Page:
22 March 2010

US - Pipe dream - Not what was asked for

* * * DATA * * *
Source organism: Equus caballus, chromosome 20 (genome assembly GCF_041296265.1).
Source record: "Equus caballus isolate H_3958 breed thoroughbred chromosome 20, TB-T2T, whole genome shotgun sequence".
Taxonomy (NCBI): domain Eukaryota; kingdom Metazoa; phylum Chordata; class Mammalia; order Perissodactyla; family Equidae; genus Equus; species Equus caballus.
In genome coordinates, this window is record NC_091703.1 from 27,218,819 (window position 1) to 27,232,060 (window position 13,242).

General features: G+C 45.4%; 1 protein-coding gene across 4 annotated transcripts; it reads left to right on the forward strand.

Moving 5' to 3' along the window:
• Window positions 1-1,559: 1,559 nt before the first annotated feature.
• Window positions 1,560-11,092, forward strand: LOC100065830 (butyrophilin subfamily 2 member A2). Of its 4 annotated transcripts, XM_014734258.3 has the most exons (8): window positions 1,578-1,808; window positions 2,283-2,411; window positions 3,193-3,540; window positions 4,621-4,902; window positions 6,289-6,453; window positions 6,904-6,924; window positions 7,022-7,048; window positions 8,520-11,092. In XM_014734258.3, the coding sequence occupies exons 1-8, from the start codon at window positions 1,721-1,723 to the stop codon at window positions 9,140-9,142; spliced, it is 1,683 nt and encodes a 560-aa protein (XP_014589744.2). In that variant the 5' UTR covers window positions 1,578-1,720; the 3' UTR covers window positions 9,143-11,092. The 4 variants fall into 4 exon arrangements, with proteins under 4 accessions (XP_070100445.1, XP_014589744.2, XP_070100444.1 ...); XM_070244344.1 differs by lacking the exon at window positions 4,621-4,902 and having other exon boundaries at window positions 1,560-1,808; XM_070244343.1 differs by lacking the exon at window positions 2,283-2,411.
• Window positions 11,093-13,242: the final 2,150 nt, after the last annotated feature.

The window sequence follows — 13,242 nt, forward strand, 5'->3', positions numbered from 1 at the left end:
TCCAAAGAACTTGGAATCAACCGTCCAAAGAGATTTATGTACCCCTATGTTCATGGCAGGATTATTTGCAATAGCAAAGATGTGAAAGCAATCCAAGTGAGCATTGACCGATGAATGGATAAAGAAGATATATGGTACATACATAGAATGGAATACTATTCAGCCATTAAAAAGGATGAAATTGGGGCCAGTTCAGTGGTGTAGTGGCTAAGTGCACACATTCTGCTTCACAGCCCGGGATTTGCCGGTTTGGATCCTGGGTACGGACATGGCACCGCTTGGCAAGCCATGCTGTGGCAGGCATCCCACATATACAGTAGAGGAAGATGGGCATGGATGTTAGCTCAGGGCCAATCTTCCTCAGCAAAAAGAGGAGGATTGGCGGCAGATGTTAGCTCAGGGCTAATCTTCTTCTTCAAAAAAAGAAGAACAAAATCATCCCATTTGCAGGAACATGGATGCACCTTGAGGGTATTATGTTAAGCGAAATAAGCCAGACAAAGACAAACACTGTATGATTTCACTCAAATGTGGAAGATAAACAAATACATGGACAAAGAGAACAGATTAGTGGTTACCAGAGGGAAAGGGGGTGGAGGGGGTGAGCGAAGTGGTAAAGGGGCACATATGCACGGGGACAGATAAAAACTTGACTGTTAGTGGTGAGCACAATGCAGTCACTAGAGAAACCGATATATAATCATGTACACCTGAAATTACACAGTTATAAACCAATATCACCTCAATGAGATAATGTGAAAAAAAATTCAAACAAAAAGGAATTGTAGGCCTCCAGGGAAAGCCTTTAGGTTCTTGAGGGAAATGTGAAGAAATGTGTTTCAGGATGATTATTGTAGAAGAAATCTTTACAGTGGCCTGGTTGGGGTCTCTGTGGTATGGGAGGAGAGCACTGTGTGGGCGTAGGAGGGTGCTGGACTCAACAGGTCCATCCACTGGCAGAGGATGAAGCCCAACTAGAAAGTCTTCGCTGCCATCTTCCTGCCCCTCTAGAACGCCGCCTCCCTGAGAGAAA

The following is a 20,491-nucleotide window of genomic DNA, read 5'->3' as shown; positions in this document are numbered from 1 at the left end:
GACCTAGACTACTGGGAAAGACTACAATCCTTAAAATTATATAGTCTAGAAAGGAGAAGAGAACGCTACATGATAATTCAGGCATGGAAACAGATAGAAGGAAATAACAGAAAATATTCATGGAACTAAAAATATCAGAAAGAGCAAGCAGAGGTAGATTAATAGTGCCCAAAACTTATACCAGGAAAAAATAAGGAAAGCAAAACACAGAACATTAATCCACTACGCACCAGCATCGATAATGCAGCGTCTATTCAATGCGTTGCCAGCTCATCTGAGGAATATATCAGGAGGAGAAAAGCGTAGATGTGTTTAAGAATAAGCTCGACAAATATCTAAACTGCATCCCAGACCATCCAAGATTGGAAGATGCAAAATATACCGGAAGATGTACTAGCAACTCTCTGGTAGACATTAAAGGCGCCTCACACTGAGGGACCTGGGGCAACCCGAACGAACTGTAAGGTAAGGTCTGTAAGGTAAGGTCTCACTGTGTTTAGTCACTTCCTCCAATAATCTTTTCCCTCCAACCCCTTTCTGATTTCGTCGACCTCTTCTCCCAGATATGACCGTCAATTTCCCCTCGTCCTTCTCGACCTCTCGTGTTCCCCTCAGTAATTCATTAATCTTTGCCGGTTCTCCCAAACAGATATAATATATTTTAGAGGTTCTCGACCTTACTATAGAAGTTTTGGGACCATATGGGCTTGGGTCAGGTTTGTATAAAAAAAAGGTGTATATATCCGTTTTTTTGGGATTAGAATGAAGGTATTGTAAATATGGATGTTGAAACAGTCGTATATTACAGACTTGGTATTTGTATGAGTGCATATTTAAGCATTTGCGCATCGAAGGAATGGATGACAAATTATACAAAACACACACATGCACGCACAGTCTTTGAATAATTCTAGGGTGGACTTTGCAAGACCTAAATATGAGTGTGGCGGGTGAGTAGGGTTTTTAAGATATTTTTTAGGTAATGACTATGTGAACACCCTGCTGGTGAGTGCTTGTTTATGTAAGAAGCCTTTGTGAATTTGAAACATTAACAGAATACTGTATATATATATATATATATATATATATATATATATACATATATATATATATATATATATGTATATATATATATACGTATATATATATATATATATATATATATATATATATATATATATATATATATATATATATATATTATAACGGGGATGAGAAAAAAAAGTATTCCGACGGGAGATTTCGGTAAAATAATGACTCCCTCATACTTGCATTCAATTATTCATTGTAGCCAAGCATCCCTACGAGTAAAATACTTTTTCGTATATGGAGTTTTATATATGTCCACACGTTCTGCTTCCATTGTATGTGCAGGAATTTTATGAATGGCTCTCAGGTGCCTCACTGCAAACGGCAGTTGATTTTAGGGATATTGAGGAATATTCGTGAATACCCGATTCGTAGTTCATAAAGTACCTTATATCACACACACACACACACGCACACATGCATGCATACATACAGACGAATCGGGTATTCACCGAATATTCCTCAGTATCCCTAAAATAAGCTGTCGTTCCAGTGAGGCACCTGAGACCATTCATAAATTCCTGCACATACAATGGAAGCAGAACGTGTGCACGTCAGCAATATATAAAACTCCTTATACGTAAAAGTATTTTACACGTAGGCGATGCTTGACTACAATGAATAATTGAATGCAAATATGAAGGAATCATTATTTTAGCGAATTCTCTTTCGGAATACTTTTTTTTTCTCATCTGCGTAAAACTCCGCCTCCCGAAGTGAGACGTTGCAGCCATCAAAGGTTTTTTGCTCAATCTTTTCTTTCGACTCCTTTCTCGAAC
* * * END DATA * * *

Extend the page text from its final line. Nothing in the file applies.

A year ago, Congress asked for a plan that would provide affordable broadband service to all America's citizens. On March 16th, the Federal Communications Commission responded with a non sequitur: a national wireless plan which is good in its way, but which largely fails to tackle the problem it was asked to solve. There is much to like in the FCC's proposal. It proposes to auction a large chunk of radio spectrum that could be used to provide data to wireless devices, and to encourage existing licence-holders, in particular broadcasters, to auction or sell any capacity they are not using. It also frees up more spectrum for tinkering on unlicensed space. None of this, though, will do much to make broadband access universal or more affordable. Almost uniquely among OECD countries, America has adopted no policies to require the owners of broadband cables to open their infrastructure to rival sellers in order to enhance competition. America relies almost exclusively on "facilities competition", the provision of rival infrastructures: a cable provider may compete, for example, with a network that runs optical fibre to the home. See National Broadband Plan.